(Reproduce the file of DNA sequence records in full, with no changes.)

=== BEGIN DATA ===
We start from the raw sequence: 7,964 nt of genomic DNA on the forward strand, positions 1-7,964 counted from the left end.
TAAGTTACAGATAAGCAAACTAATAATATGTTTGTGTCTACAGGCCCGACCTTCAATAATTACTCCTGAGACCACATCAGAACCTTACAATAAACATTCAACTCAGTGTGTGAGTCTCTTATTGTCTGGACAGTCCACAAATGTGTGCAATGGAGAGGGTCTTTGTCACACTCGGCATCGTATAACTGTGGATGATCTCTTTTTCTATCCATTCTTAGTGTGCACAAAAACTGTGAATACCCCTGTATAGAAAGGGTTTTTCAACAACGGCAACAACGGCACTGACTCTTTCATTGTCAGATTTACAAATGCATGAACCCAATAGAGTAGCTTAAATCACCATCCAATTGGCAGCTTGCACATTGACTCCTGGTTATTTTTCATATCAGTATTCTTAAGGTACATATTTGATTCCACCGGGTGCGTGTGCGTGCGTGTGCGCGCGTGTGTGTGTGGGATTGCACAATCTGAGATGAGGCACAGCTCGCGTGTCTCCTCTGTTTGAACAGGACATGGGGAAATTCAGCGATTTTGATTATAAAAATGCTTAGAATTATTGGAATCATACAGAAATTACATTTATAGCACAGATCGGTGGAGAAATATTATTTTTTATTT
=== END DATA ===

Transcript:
We start from the raw sequence: 7,964 nt of genomic DNA on the forward strand, positions 1-7,964 counted from the left end.
TAAGTTACAGATAAGCAAACTAATAATATGTTTGTGTCTACAGGCCCGACCTTCAATAATTACTCCTGAGACCACATCAGAACCTTACAATAAACATTCAACTCAGTGTGTGAGTCTCTTATTGTCTGGACAGTCCACAAATGTGTGCAATGGAGAGGGTCTTTGTCACACTCGGCATCGTATAACTGTGGATGATCTCTTTTTCTATCCATTCTTAGTGTGCACAAAAACTGTGAATACCCCTGTATAGAAAGGGTTTTTCAACAACGGCAACAACGGCACTGACTCTTTCATTGTCAGATTTACAAATGCATGAACCCAATAGAGTAGCTTAAATCACCATCCAATTGGCAGCTTGCACATTGACTCCTGGTTATTTTTCATATCAGTATTCTTAAGGTACATATTTGATTCCACCGGGTGCGTGTGCGTGCGTGTGCGCGCGTGTGTGTGTGGGATTGCACAATCTGAGATGAGGCACAGCTCGCGTGTCTCCTCTGTTTGAACAGGACATGGGGAAATTCAGCGATTTTGATTATAAAAATGCTTAGAATTATTGGAATCATACAGAAATTACATTTATAGCACAGATCGGTGGAGAAATATTATTTTTTATTT